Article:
|by Sean O'Neill||3|
Royal Dutch Airlines (KLM) is investing in a new technology for supersonic flight, the first such effort since British Airways shut down the Concorde in 2003. An outside investor has chipped in $164 million to kick-start the project, Space Tourism Curacao, which could theoretically connect any two cities on Earth within two hours' flight.
A test model of the space jet is set to debut next spring, and its owners aim to start commercial flights from the Caribbean island of Curacao in 2014. That said, regularly scheduled flights from major cities may take another two decades to appear.
The craft is essentially a spaceship, with the breakthrough technology of a reusable engine.
Passengers will be required to pass physical tests to fly on the craft just as a flight attendant must for today's ordinary planes. Passengers must be prepared to travel at speeds of up to 13,750 mph.
The new craft—called the Lynx—hasn't even been built yet, but about 40 people have already bought $90,000 tickets for rides on an early version. One of them, Anton Kriel, explained to British papers: "I will no longer have to listen to people who brag about their new Aston Martin."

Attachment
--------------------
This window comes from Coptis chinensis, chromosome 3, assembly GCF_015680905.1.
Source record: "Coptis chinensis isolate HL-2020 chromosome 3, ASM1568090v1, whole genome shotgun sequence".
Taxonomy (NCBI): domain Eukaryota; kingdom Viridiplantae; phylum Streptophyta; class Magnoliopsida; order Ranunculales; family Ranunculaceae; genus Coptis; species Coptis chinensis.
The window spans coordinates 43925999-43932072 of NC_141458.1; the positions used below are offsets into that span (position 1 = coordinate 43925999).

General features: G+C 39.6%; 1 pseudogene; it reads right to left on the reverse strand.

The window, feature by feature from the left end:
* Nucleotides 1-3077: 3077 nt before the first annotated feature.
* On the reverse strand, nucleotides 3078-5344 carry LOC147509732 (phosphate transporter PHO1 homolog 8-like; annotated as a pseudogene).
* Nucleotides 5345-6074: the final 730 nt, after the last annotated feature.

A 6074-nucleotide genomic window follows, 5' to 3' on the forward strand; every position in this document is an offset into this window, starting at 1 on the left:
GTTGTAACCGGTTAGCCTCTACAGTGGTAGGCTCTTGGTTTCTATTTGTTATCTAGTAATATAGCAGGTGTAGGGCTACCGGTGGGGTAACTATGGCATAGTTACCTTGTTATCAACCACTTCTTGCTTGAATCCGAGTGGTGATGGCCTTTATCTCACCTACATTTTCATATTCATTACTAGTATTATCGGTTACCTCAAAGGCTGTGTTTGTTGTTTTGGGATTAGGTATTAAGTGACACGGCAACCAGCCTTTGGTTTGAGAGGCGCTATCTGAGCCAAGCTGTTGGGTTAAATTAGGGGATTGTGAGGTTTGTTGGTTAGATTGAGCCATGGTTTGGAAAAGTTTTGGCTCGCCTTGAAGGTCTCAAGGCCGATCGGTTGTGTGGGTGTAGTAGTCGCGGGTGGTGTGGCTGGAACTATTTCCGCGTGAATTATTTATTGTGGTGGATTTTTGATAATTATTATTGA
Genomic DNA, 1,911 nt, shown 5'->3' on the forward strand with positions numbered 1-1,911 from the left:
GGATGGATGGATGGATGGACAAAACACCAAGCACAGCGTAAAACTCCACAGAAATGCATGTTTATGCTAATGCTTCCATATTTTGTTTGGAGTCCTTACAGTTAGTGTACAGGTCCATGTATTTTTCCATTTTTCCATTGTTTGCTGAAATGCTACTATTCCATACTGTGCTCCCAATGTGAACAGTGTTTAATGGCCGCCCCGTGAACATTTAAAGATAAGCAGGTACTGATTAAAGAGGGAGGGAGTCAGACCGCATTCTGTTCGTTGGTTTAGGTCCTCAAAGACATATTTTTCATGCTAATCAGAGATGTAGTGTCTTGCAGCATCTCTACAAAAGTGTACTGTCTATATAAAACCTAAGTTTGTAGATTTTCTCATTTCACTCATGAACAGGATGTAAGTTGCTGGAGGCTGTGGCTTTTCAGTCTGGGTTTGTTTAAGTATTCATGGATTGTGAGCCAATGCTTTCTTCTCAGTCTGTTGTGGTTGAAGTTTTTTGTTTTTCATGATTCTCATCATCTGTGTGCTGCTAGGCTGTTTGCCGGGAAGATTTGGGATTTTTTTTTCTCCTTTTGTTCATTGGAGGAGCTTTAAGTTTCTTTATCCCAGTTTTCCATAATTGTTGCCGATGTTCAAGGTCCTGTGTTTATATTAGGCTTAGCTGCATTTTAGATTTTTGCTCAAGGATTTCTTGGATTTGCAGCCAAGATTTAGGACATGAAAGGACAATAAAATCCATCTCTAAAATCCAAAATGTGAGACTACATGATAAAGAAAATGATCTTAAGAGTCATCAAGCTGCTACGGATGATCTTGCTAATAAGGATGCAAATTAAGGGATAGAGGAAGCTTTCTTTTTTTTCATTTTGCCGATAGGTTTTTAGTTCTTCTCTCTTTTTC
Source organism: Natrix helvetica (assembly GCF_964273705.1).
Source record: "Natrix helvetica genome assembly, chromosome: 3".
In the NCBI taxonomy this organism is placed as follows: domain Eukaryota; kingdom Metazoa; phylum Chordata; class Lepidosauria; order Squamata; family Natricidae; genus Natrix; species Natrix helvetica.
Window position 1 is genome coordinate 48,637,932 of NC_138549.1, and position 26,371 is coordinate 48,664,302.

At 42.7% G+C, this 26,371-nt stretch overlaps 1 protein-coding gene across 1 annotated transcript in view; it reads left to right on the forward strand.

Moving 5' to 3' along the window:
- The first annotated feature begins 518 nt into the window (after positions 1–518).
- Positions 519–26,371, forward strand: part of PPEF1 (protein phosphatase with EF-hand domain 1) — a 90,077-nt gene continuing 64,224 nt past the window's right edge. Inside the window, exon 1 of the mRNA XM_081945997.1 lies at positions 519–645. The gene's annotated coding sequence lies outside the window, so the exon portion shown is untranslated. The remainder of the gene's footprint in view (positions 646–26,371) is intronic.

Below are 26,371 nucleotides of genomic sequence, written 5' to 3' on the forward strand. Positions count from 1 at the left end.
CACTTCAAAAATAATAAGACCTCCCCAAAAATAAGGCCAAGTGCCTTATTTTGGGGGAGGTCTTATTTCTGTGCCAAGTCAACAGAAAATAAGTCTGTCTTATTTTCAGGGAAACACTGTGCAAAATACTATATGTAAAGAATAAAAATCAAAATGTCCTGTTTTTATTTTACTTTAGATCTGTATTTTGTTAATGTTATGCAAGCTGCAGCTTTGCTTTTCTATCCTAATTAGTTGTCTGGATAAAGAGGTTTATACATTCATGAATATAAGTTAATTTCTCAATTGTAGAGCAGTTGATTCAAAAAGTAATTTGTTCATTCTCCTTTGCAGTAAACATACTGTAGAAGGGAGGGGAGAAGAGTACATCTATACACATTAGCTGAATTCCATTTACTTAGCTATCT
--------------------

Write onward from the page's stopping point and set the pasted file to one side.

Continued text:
One of the problems that the Concorde faced was its sonic "boom" whenever it broke the sound barrier, which tended to scare the heck out of residents down on earth. New technology could minimize the sound of the boom, allowing this new craft to fly above populated areas without frightening locals.
The Concorde flew 2.5 million passengers in its years of service.
Here's an (over-the-top) promotional video for the new two-hours-to-anywhere-flights:
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